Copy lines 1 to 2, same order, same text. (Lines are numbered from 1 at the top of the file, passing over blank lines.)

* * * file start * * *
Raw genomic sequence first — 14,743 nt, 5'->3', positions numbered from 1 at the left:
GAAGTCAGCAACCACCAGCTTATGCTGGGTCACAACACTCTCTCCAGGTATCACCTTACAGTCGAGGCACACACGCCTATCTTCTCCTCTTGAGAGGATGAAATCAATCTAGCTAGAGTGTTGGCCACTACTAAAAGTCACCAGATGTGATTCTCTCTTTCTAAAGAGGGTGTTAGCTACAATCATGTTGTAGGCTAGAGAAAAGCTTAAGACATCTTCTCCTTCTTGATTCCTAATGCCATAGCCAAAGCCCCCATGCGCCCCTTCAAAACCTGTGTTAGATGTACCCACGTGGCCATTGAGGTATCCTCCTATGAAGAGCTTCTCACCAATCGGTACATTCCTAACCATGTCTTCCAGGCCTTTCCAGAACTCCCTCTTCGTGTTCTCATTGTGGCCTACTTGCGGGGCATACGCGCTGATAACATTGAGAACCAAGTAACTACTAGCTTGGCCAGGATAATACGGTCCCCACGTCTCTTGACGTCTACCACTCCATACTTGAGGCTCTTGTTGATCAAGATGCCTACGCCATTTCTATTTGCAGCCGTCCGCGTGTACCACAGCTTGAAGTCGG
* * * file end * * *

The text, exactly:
Raw genomic sequence first — 14,743 nt, 5'->3', positions numbered from 1 at the left:
GAAGTCAGCAACCACCAGCTTATGCTGGGTCACAACACTCTCTCCAGGTATCACCTTACAGTCGAGGCACACACGCCTATCTTCTCCTCTTGAGAGGATGAAATCAATCTAGCTAGAGTGTTGGCCACTACTAAAAGTCACCAGATGTGATTCTCTCTTTCTAAAGAGGGTGTTAGCTACAATCATGTTGTAGGCTAGAGAAAAGCTTAAGACATCTTCTCCTTCTTGATTCCTAATGCCATAGCCAAAGCCCCCATGCGCCCCTTCAAAACCTGTGTTAGATGTACCCACGTGGCCATTGAGGTATCCTCCTATGAAGAGCTTCTCACCAATCGGTACATTCCTAACCATGTCTTCCAGGCCTTTCCAGAACTCCCTCTTCGTGTTCTCATTGTGGCCTACTTGCGGGGCATACGCGCTGATAACATTGAGAACCAAGTAACTACTAGCTTGGCCAGGATAATACGGTCCCCACGTCTCTTGACGTCTACCACTCCATACTTGAGGCTCTTGTTGATCAAGATGCCTACGCCATTTCTATTTGCAGCCGTCCGCGTGTACCACAGCTTGAAGTCGG